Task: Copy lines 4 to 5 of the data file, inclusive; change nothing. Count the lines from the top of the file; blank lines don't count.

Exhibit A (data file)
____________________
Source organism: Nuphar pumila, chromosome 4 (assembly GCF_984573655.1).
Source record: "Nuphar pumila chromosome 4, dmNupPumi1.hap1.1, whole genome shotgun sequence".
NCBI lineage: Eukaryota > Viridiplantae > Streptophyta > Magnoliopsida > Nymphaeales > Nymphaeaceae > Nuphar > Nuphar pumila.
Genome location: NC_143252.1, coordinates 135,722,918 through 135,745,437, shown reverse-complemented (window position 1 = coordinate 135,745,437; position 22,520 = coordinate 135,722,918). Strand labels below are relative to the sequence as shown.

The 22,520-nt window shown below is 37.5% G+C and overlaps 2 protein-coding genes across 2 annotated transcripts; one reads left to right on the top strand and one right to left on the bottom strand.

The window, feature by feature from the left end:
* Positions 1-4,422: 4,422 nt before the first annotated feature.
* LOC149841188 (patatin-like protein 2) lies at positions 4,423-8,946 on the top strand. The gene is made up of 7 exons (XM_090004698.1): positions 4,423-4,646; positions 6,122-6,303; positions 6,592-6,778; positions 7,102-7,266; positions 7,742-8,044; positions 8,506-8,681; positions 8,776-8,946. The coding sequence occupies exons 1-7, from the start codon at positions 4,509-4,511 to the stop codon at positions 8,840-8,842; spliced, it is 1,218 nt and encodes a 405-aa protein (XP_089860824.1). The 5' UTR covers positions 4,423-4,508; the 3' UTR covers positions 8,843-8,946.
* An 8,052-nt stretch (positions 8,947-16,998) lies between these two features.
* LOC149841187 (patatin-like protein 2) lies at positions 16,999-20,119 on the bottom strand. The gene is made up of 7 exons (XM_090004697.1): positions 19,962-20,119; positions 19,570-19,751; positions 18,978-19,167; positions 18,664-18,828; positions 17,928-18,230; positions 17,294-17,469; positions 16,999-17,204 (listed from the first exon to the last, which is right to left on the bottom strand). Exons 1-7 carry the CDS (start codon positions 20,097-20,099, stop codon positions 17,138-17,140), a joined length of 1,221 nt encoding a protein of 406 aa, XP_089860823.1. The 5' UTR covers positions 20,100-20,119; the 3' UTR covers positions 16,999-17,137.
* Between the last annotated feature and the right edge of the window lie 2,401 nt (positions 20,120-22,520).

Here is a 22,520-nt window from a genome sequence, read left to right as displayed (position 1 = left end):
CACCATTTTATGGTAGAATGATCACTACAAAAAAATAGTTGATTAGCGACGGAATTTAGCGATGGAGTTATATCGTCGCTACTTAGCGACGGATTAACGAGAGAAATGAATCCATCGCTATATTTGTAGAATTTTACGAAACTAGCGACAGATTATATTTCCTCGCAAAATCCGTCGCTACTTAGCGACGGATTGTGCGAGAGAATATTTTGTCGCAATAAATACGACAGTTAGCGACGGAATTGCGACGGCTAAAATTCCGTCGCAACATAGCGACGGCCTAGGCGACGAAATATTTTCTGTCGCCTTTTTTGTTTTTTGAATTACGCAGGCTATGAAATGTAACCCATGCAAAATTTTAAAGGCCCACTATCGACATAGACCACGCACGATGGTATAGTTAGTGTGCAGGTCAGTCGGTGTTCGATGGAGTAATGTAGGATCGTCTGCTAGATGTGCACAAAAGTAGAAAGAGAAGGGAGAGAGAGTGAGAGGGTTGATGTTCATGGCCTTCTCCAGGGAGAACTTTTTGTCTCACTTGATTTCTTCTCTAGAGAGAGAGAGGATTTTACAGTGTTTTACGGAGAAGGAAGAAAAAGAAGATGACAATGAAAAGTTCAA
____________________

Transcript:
Genome location: NC_143252.1, coordinates 135,722,918 through 135,745,437, shown reverse-complemented (window position 1 = coordinate 135,745,437; position 22,520 = coordinate 135,722,918). Strand labels below are relative to the sequence as shown.

The 22,520-nt window shown below is 37.5% G+C and overlaps 2 protein-coding genes across 2 annotated transcripts; one reads left to right on the top strand and one right to left on the bottom strand.